Let's be real: no matter how many Marvel movies we watch and no matter how much we infuse our Saturday nights with Science-Fiction prose, mind-reading is (still?) very far off from what mankind can do. And since reading your customers' minds (at a distance!) is pretty much impossible (for the time being), the next best thing is, well, asking questions. Or, in other words, running customer feedback surveys.
What are these, what are some of the best examples out there, and what are the best practices you should keep in mind when creating and running customer feedback surveys?
We have gathered all the information you need to know about customer feedback surveys in this guide, so read on if you want to find out more.
What Are Customer Feedback Surveys?
A customer feedback survey is a form of market research that polls customers to determine their opinions about the quality and characteristics of goods or services.
Customer feedback surveys can be as simple in design as "yes"/"no" questions, or they may require an answer with more detail (such as rating on a scale from one to five). They are, without a trace of doubt, the best way to get insight into the satisfaction of your customers.
How Do Customer Feedback Surveys Work?
Customers are given an option to complete a customer feedback survey, and their responses will be collected anonymously in order for you as the company owner or manager to know how satisfied they are with your products/services.
There are multiple types of customer feedback surveys you can use. Depending on which one you choose for your own business, you might have to compile all the answers you receive and interpret the results based on the type of survey you have run. Yes, this sounds complicated, but we promise you will gain more clarity in the next paragraphs.
Before we dive into the specific types of customer feedback surveys, we should also mention that, while all feedback is useful, statistical significance is something you should consider.
Statistical significance is essentially how many people you need to survey in order for the results to be valid.
For example, if you only have ten customers and they are all satisfied with your company, then chances are that a customer feedback survey will not yield meaningful results because it would represent a small percentage of your overall clientele.
To give an even better example, if you run a survey and find out that ten people are satisfied but none of them will be willing to answer future surveys, then you should not rely on the results from this survey.
In both cases, a higher number of respondents is needed for more meaningful data and statistics. This may seem like common sense, but it happens often in organizations as they try to collect feedback from their customers, especially when they are just starting out.
Before diving into a customer survey campaign, you need to consider the size of your company. If it’s big enough and has a large customer base that doesn't change much day-to-day or year-over-year then collecting feedback through surveys will be more appropriate for you.
On the other hand, if your business is small with customers that are unlikely to respond to a survey, then it's best to focus on collecting feedback through informal channels.
Benefits of Customer Feedback Surveys
Once the statistical significance of a survey is determined, this type of feedback collection can yield numerous benefits:
- Helps companies create better products and services by understanding customer needs, preferences, and opinions
- Gives a fair representation of the satisfaction level for all your customers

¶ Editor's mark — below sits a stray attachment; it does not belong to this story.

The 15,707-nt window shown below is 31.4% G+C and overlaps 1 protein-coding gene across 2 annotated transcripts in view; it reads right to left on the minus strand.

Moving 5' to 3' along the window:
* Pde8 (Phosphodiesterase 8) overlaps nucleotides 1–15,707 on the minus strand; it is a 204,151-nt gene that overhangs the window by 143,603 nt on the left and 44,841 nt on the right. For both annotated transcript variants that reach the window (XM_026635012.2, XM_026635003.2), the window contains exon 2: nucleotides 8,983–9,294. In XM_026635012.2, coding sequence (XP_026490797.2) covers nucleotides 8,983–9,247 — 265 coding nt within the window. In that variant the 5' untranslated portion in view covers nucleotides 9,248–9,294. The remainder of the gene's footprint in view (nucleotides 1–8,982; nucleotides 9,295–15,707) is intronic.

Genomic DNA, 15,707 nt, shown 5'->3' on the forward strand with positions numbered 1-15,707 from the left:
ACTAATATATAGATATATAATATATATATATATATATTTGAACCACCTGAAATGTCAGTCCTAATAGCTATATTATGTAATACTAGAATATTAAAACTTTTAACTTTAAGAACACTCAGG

- Increases profitability through greater customer loyalty (customers are more likely to buy from those they trust)
- Reduces operating costs through lower customer turnover rates
- Helps with identifying trends to better cater to your customers' needs and wants
- Even if the feedback is negative, it will still give you a better idea of where your business should make adjustments
- Creating a customer feedback survey is quite easy, especially when you have the right tools at your disposal (and so is managing the data you collect this way)
Types of Customer Feedback Surveys
Essentially, these are the main types of customer feedback survey:
- Net Promoter Score (NPS), defined as a customer loyalty metric that measures how likely it is for a respondent to recommend an organization's product or service
- Customer Satisfaction Score (CSAT), defined as a measure of the customer's perception of their experience with a company
- Customer Effort Score (CES), defined as a measurement or customers' perception of how much effort it took them to use your product
In addition to these three large categories of customer feedback surveys, you might also find visual rating surveys (where customers mark their satisfaction using stars or emojis, for example) and custom surveys (which usually include very targeted questions regarding your product or service).
Customer Feedback Surveys Examples
When we devised this article, we thought looking at a few customer feedback survey examples will help you get a better idea of what your own survey should look like (what questions to include, as well as what customer feedback survey templates you could use).
Customer Feedback Survey Questions
Circling back to what we were saying at the beginning of this article, you can't read people's minds (and much less when they live tens, hundreds, or thousands of miles away from you).
What you can do, however, is ask the right customer feedback questions. Like, for example:
- Do you feel the quality of your product has improved over time?
- What is your favorite feature in our new update?
- Would you refer our company to others if asked? Why or why not?
- If we offered a free trial, how likely would you be to use it and what features would make it more appealing for you?
- If there was one thing you would improve about our company, what would it be?
- What was your first impression of the product when you saw it for the first time?
- How often do you use this app/site? What are some features that make using "Product" enjoyable to you?
- How would you rate your experience with our customer service representatives?